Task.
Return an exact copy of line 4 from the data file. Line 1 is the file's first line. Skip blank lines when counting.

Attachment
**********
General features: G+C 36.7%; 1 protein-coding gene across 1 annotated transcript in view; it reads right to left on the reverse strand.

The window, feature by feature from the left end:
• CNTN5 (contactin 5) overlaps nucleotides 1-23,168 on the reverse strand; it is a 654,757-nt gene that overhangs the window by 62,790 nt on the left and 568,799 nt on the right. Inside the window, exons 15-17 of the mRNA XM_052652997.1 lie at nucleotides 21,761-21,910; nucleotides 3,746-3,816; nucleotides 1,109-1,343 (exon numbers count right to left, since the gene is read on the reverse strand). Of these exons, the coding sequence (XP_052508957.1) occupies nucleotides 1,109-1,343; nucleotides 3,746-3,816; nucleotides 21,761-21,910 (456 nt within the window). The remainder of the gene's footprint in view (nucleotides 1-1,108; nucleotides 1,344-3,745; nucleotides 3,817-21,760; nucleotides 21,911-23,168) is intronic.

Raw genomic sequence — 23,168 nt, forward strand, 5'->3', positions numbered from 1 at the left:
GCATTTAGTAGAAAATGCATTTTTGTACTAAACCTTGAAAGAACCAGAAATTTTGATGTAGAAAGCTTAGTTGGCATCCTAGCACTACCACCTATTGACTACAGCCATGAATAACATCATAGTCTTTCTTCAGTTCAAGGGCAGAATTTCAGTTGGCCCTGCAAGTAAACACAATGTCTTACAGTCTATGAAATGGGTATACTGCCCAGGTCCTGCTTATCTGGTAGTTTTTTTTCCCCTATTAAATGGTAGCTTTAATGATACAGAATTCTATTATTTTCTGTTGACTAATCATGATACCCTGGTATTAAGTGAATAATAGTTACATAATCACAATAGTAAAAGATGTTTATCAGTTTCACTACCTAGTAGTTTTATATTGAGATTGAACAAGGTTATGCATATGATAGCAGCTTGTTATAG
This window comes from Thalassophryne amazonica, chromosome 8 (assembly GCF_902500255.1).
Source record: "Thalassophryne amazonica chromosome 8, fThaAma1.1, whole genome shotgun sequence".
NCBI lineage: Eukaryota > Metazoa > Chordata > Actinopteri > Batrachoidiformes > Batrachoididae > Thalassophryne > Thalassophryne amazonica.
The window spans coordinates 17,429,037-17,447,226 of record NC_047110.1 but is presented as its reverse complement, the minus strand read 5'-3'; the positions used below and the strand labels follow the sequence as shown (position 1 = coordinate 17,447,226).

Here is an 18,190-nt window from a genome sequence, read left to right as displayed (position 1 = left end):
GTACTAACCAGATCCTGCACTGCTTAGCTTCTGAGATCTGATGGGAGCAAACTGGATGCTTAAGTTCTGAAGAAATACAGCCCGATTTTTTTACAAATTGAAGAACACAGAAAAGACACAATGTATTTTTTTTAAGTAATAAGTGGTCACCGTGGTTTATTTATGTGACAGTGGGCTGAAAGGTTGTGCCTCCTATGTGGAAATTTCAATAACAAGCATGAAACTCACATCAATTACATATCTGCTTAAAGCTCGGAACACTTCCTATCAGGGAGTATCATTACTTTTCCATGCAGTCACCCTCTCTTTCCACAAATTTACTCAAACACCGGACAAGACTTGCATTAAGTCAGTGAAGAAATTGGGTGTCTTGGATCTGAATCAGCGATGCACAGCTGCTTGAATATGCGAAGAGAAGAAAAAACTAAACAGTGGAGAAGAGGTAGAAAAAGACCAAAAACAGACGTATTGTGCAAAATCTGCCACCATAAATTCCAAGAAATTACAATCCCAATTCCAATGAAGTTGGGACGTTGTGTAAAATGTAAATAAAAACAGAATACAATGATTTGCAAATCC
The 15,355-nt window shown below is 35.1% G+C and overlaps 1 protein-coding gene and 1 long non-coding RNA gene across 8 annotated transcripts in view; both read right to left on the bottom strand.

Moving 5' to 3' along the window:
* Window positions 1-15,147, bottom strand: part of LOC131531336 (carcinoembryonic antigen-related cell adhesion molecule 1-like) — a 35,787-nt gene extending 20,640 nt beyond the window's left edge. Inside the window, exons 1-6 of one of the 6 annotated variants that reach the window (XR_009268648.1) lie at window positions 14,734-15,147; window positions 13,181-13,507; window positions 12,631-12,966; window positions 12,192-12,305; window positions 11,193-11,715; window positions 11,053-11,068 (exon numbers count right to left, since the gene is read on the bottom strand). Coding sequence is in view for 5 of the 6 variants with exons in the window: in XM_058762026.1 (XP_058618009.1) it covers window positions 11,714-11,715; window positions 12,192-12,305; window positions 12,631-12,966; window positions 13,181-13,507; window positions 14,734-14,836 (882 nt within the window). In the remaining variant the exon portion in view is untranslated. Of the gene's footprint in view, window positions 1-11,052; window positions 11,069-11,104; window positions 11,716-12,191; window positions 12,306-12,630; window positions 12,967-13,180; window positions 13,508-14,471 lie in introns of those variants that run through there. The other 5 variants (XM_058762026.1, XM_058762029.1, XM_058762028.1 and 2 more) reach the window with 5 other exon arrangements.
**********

Raw genomic sequence — 23,168 nt, forward strand, 5'->3', positions numbered from 1 at the left: